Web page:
The notion that corporate profits still have more room to run on the upside is no minority vision. The bulls are still in control of the psychological tone that generally permeates Wall Street, and investment predictions. Monday's equity rally is one source of the tone, but there are plenty of other wells of optimism to draw on.
One example of this is a proprietary equal-weighted index of economic, and financial variables calculated by yours truly, which suggests that the broad trend was distinctively bullish in May. And, after reading the ISM report, there's reason to think that a rebound from this year's first-quarter GDP slump is under way.
Optimism about optimism, in fact, is evident far and wide. For instance, reports that hedge fund firm Och-Ziff Capital Management Group LLC is planning an IPO remind that these are golden times for raising capital, reporting profits and otherwise basking in the financial glory.
The trend holds at the micro level, and rises to the macro. Corporate profits as a percentage of GDP - at around 10% - are at their highest level since just after World War II. That works out to be around twice the pace that's prevailed over the last half century or so. There's no doubt that the U.S. economy has been humming by more than a little, at least when viewed through the prism of corporate America.
But we shouldn't become overly complacent about corporate profits running skyward in relative terms, warns a new essay to clients of Guerite Advisors, a boutique mutual fund in Greenville, South Carolina. Citing Warren Buffett's commentary from a few years back, Guerite asserts that reversion to the mean is a risk when corporate profits are riding high:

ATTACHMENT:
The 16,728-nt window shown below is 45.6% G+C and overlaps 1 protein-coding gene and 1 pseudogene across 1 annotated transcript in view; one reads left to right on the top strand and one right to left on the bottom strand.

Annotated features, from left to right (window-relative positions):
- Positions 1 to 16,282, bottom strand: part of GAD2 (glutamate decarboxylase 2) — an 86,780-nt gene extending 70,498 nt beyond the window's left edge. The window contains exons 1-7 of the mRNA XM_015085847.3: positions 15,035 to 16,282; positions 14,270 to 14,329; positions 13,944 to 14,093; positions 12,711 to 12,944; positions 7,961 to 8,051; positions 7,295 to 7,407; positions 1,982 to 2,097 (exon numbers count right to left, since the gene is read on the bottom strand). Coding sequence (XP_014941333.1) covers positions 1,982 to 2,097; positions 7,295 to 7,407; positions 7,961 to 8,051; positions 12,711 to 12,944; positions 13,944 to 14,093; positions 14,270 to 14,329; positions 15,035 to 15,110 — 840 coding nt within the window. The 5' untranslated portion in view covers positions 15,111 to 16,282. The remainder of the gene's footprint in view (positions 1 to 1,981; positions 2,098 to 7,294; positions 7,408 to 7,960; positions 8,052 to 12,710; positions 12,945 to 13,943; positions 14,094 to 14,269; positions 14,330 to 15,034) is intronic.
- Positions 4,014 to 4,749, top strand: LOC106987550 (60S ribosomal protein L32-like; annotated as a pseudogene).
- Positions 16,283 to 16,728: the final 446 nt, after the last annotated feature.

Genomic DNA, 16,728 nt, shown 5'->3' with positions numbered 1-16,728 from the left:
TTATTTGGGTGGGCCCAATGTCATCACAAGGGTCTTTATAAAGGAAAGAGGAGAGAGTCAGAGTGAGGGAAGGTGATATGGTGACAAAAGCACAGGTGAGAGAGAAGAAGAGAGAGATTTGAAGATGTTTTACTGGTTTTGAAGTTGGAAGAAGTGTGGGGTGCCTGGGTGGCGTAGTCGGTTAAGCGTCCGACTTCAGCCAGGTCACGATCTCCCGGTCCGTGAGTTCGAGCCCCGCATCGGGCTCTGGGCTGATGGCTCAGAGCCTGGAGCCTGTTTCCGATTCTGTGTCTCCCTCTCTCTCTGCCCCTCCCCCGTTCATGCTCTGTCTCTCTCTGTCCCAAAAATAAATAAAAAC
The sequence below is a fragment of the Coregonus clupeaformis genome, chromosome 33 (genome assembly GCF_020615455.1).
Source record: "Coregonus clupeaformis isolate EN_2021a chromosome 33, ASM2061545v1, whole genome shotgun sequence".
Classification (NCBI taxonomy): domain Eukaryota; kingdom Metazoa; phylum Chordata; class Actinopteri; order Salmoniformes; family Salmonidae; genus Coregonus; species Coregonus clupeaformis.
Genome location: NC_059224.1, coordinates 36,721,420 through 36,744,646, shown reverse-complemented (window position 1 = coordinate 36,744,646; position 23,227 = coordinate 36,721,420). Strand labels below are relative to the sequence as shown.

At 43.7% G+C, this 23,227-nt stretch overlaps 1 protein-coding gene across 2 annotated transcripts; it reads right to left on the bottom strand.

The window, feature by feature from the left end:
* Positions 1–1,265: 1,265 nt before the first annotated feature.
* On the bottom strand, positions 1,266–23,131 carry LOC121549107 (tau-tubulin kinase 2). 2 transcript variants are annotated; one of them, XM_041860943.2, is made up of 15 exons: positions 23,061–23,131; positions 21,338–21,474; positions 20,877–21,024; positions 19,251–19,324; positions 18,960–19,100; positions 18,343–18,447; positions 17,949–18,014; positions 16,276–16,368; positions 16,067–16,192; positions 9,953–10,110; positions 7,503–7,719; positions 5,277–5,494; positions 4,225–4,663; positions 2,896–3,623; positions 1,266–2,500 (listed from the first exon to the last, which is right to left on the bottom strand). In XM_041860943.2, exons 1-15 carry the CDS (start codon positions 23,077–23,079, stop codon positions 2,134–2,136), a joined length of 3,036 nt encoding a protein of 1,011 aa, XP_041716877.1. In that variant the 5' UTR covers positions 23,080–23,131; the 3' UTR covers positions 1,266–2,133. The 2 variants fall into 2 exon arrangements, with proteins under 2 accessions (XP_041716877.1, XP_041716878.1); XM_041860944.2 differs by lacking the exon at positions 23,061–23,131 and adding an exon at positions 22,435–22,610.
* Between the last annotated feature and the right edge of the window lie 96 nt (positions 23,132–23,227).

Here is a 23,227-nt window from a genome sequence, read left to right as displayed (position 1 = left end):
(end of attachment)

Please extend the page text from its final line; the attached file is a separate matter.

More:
Why does gravitating back to the average (reverting to the mean) matter? First and foremost, the current level of the U.S. equity market has received a tremendous lift from rising corporate profits. A key factor to the stock market’s sanguine demeanor is the oft-repeated line that values remain “reasonable” compared to historical price-to-earnings (NYSE:PE) ratios. The current trailing PE ratio for the S&P 500 Index is 18.3. This figure is often compared to the 57 year average PE ratio of 16.7. However, what is not widely emphasized is that the average PE ratio is based on average earnings over a wide variety of economic conditions. Applying an average PE ratio to maximum earnings (as is now the case) can allow an over-valued stock market appear reasonably-valued. Therefore, an investor must adjust the average PE ratio using an “apples to apples” adjustment. Using such an approach, the appropriate average (maximum earnings) PE ratio is 12.8, not 16.7. Cast in that light, the current valuation of 18.3 (versus 12.8) doesn’t appear so “reasonable.”
None of which means that the equity market is about to crumble. Indeed, warnings that corporate profitability is about to soften, if not tumble, have been with us for several years. And as we all know, the market can stay irrational longer than we can stay solvent.
Listening to the darker angels of investment forecasting would have been exactly the wrong thing to do in years past. No one knows how such advice will fare in the future, of course. But if you're looking for reasons to pare back equity exposure and err a bit more on the side of caution, the profits-as-a-percent-of-GDP argument is as good as any.
Thomas Jefferson famously struggled with choosing between listening to his head and his heart. Investors have a similar challenge: weighing the compelling case of the bulls for the next few months or even quarters, versus the bears' concerns for the longer term. Looking at one to the exclusion of the other may offer clarity and focus, but look at both together and trying to square the long run with tactics for next week poses its own unique challenge.
Such tension, we think, will be with us for some time. In fact, from your editor's perch, the tension looks set to rise.